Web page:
Open letter on repeal of decree on associations No. 238

International Commission of Jurists: 13 December 2017

H.E. Mr. Thongloun Sisoulith, Prime Minister

Prime Minister’s Office, Vientiane, Lao People’s Democratic Republic


H.E. Mr. Bounnhang Vorachith, President

President’s Office, Vientiane, Lao People’s Democratic Republic


H.E. Mr. Xaysi Santivong, Minister of Justice

Ministry of Justice, Vientiane, Lao People’s Democratic Republic\


13 December 2017


Dear H.E. Mr. Thongloun Sisoulith, H.E. Mr. Bounnhang Vorachith and H.E. Mr. Xaysi Santivong,




The International Commission of Jurists (ICJ), Amnesty International, Human Rights Watch, the International Federation for Human Rights (FIDH), the Asian Forum for Human Rights and Development (Forum-Asia), ASEAN Parliamentarians for Human Rights (APHR), the International Service for Human Rights (ISHR), The Centre for Civil and Political Rights (CCPR-Centre) and World Organisation Against Torture (OMCT)  express deep alarm about the issuing and coming into force of the Decree on Associations (No. 238 of 2017) (‘the Decree’) in the Lao People’s Democratic Republic (Lao PDR).

We call on the Government of Lao PDR to repeal or significantly amend the Decree to bring it into line with international human rights law and standards. We also call on the government to fundamentally reform the legal framework for the regulation of associations in Lao PDR and bring it into accord with international human rights law and standards. Repeal or amendment of the Decree must come as part of this fundamental reform of the framework of regulation of associations.

The Decree on Associations, dated 11 August 2017, came into force on 15 November 2017.[1] Pursuant to its article 81, this law supersedes the Decree on Associations (No. 115 of 2009) dated 29 April 2009 (‘2009 Decree’).[2] The 2009 Decree had already included imprecise and overly broad terms that led to arbitrary restrictions on the rights to freedom of association, freedom of opinion and expression and the right to privacy in Lao PDR. The new Decree appears to make things even worse.

The current Decree gives government authorities in Lao PDR sweeping powers that enable arbitrary restriction or denial of fundamental rights, including the power to unreasonably control and/or prohibit the formation of associations; arbitrarily broad powers to inspect, monitor and curtail the activities and finances of associations; the power to order the dissolution of associations on arbitrary grounds and without right of appeal; and powers to discipline associations and individual members on arbitrary grounds. The Decree also includes measures to criminalize unregistered associations and allow for prosecution of their members.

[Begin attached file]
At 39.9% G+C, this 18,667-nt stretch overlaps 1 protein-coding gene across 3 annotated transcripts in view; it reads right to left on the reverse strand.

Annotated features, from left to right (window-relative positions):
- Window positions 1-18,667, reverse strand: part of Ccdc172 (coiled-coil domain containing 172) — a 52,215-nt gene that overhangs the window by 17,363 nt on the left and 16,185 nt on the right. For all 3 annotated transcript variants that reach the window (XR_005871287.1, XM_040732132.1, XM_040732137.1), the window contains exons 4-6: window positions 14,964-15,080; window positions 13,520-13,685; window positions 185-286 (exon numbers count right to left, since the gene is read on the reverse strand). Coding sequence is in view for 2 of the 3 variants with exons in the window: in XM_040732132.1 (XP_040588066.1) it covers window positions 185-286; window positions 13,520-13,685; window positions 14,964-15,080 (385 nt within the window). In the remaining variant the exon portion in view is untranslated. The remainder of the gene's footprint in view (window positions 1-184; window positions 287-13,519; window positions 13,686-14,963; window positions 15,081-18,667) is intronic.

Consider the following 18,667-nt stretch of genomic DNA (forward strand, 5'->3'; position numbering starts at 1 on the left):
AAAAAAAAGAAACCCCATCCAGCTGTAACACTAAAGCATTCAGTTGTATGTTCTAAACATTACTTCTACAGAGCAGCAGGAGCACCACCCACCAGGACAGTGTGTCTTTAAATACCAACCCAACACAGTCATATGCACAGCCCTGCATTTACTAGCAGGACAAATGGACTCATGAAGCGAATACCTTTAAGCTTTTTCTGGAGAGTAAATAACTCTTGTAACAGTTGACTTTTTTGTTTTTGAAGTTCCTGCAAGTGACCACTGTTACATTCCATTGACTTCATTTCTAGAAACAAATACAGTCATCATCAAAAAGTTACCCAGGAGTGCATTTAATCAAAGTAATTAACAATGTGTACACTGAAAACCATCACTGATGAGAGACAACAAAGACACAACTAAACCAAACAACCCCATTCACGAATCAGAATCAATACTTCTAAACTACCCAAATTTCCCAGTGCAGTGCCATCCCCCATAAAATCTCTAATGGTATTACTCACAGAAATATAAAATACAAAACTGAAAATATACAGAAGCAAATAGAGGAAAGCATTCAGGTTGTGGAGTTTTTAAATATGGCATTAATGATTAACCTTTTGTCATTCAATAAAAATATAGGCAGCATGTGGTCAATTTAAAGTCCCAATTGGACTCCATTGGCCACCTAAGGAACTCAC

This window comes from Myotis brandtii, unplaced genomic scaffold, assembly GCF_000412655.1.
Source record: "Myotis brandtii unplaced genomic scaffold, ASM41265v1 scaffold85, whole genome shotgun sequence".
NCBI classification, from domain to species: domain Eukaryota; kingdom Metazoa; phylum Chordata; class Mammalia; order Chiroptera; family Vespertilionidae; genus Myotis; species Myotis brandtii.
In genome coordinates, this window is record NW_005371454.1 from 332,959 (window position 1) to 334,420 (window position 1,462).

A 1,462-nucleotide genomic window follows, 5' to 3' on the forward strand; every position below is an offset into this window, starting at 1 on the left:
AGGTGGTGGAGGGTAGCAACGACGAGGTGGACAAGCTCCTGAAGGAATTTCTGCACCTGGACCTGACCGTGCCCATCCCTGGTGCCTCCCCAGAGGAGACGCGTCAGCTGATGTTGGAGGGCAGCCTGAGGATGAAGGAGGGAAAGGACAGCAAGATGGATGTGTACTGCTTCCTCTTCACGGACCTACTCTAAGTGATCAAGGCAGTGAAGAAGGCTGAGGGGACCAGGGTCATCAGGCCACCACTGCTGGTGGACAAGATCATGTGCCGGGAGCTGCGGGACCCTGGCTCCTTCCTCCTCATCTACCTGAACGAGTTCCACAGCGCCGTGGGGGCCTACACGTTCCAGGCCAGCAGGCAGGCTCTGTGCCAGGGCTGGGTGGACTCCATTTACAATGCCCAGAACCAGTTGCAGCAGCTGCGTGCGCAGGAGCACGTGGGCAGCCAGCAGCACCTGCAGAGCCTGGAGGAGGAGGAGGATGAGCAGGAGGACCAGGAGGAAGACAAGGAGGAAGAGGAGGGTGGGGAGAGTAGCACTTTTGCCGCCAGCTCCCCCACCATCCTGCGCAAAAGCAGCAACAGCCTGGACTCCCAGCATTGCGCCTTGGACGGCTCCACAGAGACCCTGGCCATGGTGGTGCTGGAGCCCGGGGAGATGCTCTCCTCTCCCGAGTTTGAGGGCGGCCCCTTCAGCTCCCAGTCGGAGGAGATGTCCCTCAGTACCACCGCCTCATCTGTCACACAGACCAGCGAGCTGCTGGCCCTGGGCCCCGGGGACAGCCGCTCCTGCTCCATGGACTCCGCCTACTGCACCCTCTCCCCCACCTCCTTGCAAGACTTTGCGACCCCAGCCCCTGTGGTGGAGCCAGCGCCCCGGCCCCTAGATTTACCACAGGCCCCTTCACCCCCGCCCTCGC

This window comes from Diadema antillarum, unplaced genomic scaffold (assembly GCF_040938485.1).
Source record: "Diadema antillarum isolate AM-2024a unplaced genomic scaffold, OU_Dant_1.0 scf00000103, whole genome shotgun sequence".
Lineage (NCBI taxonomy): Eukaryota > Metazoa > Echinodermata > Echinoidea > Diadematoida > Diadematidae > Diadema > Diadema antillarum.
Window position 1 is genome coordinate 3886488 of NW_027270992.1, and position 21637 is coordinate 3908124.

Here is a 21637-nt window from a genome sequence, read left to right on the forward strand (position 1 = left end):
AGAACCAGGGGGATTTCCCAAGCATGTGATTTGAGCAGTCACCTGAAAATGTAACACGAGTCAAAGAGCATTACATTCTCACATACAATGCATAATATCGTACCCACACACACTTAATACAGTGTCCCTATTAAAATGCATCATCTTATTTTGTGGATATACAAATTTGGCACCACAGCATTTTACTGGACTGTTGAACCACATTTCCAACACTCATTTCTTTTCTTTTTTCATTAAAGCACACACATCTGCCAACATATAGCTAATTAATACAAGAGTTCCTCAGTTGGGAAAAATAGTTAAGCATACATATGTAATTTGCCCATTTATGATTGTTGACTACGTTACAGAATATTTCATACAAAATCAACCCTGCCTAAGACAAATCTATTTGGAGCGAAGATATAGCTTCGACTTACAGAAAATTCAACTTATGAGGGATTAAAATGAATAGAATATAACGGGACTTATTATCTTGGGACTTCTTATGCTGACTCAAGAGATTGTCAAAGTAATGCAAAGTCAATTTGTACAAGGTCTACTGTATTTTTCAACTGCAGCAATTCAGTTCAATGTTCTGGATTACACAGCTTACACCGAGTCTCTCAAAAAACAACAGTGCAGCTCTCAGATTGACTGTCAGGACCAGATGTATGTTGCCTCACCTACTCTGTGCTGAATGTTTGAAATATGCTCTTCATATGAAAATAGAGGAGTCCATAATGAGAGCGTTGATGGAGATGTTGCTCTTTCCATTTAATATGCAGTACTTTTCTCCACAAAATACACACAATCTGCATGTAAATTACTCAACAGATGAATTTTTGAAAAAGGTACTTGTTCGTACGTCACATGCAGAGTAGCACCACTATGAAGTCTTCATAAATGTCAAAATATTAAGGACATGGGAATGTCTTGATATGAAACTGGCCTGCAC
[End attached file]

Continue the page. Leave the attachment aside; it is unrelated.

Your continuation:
As a party to the International Covenant on Civil and Political Rights (ICCPR), Lao PDR has a legal obligation to respect, protect and guarantee, among others, the rights to privacy (article 17), freedom of opinion and expression (article 19) and freedom of association (article 22). Rights to form and to join associations are inherent components of the right to freedom of association.[3] Only restrictions that meet the requirements[4] of the ICCPR are permitted: restrictions must recognize the purposes of the ICCPR and “conform to the strict tests of necessity and proportionality.”[5]

The UN Declaration on Human Rights Defenders also affirms the rights of persons to freely form and join associations – non-governmental or otherwise – and asserts States’ duties to implement necessary legislative, administrative or other measures for effective promotion and protection of these freedoms.

New Provisions of Particular Concern

The current Decree imposes on associations and individual members more explicitly restrictive limitations than had been imposed under the 2009 Decree.

Under the current Decree, government authorities have wider arbitrary powers to prohibit activities by associations, dissolve and suspend associations, and “discipline” or criminally prosecute associations or their individual members who violate the law.[6] Restrictions on associations’ activities have also been expanded under article 31 of the current Decree, and key terms in the law delineating restrictions are not defined, allowing for arbitrary decision-making by government authorities.

Violation of prohibitions listed under article 31 of the current Decree now makes an association explicitly subject to dissolution under article 48. Article 48.1.4 also explicitly allows for dissolution if an association “does not apply for registration”. This further expands the grounds for dissolution that were set out in the 2009 Decree –  “expiry of operating terms”, “failure of associations to operate over 12 months” or “attainment of objectives stipulated in an association’s charter” – which had already allowed for arbitrary restrictions on the right to freedom of association. These restrictions are retained in article 48 of the current Decree.

The current Decree also maintains other restrictions on fundamental rights which had been codified in the 2009 Decree, namely,

  • Requiring prior approval by government agencies, at various stages of establishment, for the formation of any association;
  • Apparently disallowing formation of groups on grounds such as “political or other opinion”, “religion” or “social origin”, which violates article 2(1) of the ICCPR and article 2(2) of the International Covenant on Economic, Social and Cultural Rights (ICESCR), which Lao PDR has ratified;